Jan. 31, Feb. 1-2, 7-9, 8 p.m.

Feb. 10, 3 p.m.


Footlight Players Theatre

20 Queen St.

(843) 722-4487

Some African-American women have such gorgeous dignity that it’s quite difficult not to notice your own posture leaves something to be desired, and that your outfit, which you didn’t so much care about at home, could be a lot more put together.

The Footlight Players’ Crowns is a celebration of African-American identity using hats — church hats, that is, the feathery, flowery, wide-brimmed kind — as its major vehicle. But I have to say what struck me most of all at this performance was the incredible grace and, yes, dignity of its six actresses and single actor.

Whether they were dressed in traditional African garb or contemporary, colorful church-going wear, singing gospel songs or listening as others sang, I have rarely seen quiet pride conveyed so subtly yet powerfully as it is within the walls — and hats — of Footlight’s tiny Queen Street theater.

Crowns is about Yolanda, a young black girl sent South to live with her grandmother after her brother is murdered in Brooklyn. She’s a ghetto-fied girl, wearing an oversize UPS jacket, Timberlands, and a sideways baseball cap with posture and facial expressions to match.

Her grandmother and four other women tell Yolanda stories and sing songs about what their hats mean and gradually Yolanda is able to let go of her grief for her brother and find herself. There are lots of singing songs, lots of praising Jesus, and of course, lots of wearing hats. They adorn the stage. Hung one after the other on wooden scaffolding, they cover the actors’ heads and even the heads of those departed souls.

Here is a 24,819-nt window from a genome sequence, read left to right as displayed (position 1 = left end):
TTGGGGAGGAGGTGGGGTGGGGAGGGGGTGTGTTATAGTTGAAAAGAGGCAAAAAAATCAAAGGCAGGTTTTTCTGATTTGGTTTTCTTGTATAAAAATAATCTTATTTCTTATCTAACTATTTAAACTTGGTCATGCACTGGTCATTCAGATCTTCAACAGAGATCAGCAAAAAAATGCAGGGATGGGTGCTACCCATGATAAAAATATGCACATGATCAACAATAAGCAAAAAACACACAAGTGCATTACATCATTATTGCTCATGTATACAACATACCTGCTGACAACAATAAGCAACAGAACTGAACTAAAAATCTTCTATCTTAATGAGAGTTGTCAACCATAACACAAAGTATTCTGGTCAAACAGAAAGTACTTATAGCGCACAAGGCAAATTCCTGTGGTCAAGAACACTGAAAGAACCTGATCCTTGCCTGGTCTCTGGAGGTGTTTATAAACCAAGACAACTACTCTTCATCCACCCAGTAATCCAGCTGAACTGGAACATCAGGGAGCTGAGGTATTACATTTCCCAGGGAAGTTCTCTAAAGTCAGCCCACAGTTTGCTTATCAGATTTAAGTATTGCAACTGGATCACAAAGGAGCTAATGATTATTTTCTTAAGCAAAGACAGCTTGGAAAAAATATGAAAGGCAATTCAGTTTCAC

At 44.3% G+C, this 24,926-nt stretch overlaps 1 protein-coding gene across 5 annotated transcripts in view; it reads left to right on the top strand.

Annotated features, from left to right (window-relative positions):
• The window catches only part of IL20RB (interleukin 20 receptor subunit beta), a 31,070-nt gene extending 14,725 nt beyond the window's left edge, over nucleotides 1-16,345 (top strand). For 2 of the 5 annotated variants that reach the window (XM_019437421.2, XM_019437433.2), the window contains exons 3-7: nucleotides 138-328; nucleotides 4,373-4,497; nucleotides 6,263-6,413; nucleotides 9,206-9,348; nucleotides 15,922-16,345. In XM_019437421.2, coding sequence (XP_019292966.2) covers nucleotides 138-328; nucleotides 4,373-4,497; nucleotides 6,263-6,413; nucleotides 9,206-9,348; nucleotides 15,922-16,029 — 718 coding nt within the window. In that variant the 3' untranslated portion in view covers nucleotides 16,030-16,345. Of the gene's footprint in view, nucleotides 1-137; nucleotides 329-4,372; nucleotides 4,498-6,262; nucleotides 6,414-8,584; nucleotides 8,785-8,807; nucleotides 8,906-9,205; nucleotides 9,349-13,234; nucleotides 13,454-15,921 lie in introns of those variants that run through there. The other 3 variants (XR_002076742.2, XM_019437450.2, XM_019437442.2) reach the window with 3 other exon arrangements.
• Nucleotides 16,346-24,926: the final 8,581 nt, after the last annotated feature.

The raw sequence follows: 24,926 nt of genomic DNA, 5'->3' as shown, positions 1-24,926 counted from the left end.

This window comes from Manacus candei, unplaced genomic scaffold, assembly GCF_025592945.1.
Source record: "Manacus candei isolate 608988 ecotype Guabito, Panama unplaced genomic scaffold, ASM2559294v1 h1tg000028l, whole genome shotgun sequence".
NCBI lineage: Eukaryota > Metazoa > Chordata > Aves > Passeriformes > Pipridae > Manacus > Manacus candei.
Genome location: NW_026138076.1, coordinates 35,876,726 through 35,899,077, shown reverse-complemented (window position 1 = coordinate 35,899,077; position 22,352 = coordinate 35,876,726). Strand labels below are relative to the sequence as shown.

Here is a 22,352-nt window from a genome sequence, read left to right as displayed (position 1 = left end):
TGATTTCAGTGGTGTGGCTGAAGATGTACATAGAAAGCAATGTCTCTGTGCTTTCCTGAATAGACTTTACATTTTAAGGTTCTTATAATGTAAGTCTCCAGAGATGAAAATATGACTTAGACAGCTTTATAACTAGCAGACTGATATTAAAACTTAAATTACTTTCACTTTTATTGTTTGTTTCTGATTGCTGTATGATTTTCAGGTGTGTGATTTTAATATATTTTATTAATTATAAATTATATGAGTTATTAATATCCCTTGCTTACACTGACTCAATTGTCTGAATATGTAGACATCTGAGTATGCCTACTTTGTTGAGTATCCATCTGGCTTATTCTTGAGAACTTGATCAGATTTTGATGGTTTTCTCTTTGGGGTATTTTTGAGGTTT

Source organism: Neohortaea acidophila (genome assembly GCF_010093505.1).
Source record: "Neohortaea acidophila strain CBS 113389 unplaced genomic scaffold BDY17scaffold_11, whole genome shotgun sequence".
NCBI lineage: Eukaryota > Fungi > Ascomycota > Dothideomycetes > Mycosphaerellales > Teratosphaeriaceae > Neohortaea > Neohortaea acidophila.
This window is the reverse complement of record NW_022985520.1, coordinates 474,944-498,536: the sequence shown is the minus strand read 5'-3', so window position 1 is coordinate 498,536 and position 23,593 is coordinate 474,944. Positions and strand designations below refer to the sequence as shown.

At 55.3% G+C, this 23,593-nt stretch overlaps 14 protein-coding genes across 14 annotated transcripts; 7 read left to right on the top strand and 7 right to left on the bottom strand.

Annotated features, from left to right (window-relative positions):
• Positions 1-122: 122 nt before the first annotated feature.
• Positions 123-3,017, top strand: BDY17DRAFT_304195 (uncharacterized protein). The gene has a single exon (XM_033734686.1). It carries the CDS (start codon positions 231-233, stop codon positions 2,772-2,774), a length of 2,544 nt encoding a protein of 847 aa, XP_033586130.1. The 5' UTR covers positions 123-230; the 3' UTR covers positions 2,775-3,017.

There is a strong sense of interconnectedness on the stage, so much so that I found myself believing these people must be friends in life as well as on stage.

There is one exception to this comfortable dynamic: Yolanda, the lost, grieving young person with no real sense of self. Both the director, Henry Clay Middleton, and Salynthia Mason, who plays Yolanda, succeed admirably in showing how separate Yolanda is from the older generation.

While Patricia Jones doesn’t look like a grandmother, her smooth, feminine, powerful voice conveys all the wisdom and Zen-like peace that, one hopes, does come with age. She is the anchor, not only for Yolanda as her link to the past and to her heritage, but for the female cast as a whole. Smalls is excellent in his roles as a zealous preacher, an angry husband, or a caring father, with a skilled voice that is adept in handling both euphoric joy and deep sorrow. Smalls can also look just as natural as an African leader, walking out of the sunrise, as he can in the role of an African-American gardener.

Crowns is really about continuity. The director and cast convey it artfully from the first song to last. The only problem is, it happens rather abruptly.

While Mason conveys the transformation beautifully, with a total change of posture and facial expression, I was a little surprised to see how sudden that change was. The only other issue I have is with the ending: The story culminates with Yolanda’s baptism in a river, which acts as the beginning of her new, happy, connected life.

Honestly, I felt a little cheated — with such an opportunity to focus on Yolanda as a newly confident, African-American individual, as a result of a renewed connection to her family and community, why make it so heavily religious?

I can see the metaphor, but it struck me as slightly hollow. All that aside, Crowns is a great show, and the actors and director have created a lovely performance. If you’re in the mood for storytelling and beautiful singing, make your way down to the Footlight Players Theatre.

And ladies: Don’t forget your crowns.